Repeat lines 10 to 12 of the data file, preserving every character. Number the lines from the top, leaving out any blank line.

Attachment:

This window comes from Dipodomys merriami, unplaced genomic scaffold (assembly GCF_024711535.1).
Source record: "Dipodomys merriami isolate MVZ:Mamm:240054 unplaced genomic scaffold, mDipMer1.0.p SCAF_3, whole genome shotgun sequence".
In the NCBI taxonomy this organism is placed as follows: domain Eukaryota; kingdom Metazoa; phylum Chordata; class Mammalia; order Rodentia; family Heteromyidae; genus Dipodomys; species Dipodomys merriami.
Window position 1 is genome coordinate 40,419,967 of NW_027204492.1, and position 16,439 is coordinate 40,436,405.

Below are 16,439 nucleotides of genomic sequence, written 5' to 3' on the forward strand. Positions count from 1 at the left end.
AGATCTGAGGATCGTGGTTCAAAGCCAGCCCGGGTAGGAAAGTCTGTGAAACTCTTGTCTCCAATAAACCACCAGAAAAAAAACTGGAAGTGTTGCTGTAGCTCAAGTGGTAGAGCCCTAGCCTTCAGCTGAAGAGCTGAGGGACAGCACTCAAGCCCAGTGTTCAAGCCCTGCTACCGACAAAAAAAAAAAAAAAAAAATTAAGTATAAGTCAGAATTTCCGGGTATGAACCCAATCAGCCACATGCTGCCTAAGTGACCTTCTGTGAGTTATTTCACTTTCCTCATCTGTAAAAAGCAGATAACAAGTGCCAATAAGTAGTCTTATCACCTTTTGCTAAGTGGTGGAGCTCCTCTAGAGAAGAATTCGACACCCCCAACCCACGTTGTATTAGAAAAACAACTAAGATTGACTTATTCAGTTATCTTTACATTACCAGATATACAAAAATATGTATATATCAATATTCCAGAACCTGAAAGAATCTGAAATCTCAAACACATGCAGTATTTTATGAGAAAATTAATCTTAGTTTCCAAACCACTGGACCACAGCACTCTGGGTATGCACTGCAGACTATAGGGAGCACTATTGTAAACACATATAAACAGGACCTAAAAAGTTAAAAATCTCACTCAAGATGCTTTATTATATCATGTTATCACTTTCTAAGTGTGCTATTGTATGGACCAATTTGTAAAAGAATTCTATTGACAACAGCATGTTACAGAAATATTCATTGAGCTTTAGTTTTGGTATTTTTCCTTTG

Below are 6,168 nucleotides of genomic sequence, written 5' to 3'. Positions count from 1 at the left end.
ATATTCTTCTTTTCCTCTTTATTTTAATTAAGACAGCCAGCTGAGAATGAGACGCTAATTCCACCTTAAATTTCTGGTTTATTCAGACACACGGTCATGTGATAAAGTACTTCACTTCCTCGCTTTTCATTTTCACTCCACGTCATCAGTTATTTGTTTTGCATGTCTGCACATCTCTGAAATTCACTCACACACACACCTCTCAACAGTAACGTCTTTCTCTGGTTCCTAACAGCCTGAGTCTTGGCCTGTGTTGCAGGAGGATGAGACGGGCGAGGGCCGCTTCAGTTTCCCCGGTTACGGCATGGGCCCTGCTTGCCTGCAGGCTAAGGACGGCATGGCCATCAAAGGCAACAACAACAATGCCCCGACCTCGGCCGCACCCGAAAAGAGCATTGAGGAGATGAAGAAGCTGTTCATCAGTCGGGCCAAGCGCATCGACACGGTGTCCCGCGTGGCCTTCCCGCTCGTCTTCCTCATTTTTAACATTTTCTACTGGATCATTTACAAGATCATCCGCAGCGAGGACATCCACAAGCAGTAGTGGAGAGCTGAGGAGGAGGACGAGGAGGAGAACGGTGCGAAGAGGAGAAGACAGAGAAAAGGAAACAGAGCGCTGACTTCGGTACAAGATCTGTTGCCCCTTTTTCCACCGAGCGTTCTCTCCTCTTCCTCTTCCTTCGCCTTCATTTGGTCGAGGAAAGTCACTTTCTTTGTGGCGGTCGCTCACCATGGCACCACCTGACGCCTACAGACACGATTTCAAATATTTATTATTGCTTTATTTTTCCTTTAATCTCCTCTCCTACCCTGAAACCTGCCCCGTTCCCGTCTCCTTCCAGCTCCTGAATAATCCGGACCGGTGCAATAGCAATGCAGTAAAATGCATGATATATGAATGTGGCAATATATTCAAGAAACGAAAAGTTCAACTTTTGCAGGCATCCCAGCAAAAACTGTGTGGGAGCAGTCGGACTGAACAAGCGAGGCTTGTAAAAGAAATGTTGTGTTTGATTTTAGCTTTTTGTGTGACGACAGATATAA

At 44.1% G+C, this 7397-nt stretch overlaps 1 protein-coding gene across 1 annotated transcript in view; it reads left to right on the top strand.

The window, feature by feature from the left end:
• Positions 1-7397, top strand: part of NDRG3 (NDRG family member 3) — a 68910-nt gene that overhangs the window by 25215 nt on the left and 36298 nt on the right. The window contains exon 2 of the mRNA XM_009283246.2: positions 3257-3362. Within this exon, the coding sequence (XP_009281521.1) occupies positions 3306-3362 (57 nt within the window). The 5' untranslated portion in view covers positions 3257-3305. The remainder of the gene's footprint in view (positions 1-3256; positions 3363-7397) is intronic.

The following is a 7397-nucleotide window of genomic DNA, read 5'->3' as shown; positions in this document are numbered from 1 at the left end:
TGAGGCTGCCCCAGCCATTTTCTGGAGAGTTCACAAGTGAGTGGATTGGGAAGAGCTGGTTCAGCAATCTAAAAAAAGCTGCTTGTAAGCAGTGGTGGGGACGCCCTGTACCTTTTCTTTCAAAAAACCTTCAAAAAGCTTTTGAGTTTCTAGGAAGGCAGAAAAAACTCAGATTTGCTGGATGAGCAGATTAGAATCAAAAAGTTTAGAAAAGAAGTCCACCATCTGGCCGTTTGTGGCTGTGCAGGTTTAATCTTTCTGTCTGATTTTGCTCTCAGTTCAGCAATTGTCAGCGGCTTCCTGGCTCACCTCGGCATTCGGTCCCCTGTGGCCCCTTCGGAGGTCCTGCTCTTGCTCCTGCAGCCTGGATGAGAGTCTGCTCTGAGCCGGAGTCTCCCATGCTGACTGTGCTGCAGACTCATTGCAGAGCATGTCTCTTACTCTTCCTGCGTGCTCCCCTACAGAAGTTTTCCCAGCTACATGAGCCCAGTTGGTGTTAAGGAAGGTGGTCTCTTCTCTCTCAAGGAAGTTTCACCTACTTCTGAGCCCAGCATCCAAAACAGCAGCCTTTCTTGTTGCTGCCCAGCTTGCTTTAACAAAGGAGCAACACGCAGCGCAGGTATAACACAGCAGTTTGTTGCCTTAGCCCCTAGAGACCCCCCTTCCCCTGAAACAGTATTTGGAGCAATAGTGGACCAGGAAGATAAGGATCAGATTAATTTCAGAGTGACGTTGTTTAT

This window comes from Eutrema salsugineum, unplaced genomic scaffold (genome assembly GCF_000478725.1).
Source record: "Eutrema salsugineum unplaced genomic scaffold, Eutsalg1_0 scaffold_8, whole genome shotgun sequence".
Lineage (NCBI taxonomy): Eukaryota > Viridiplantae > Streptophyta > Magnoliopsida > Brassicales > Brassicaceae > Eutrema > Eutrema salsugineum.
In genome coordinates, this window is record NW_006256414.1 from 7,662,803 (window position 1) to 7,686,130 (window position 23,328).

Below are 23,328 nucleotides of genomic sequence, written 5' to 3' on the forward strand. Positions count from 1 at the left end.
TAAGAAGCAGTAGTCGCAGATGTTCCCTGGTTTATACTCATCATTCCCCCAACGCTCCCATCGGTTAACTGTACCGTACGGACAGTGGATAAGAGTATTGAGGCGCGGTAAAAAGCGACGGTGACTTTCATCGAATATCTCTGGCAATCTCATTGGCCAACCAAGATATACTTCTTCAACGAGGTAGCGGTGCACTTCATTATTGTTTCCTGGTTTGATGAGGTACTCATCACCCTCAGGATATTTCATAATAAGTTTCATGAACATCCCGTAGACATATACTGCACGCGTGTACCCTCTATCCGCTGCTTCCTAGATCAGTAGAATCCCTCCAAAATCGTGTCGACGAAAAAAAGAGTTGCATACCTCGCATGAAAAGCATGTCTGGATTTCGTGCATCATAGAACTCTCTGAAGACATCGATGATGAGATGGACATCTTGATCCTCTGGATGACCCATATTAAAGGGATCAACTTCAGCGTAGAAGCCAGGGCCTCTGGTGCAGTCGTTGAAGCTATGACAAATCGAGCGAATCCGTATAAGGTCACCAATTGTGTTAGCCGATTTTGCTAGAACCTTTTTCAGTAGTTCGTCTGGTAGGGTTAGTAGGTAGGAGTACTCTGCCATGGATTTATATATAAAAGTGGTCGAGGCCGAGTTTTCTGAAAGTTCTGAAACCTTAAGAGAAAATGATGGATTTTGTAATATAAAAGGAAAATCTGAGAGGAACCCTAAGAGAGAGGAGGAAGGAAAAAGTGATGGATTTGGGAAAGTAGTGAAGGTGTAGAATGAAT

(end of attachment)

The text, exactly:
The window, feature by feature from the left end:
• Positions 1-7397, top strand: part of NDRG3 (NDRG family member 3) — a 68910-nt gene that overhangs the window by 25215 nt on the left and 36298 nt on the right. The window contains exon 2 of the mRNA XM_009283246.2: positions 3257-3362. Within this exon, the coding sequence (XP_009281521.1) occupies positions 3306-3362 (57 nt within the window). The 5' untranslated portion in view covers positions 3257-3305. The remainder of the gene's footprint in view (positions 1-3256; positions 3363-7397) is intronic.

The following is a 7397-nucleotide window of genomic DNA, read 5'->3' as shown; positions in this document are numbered from 1 at the left end: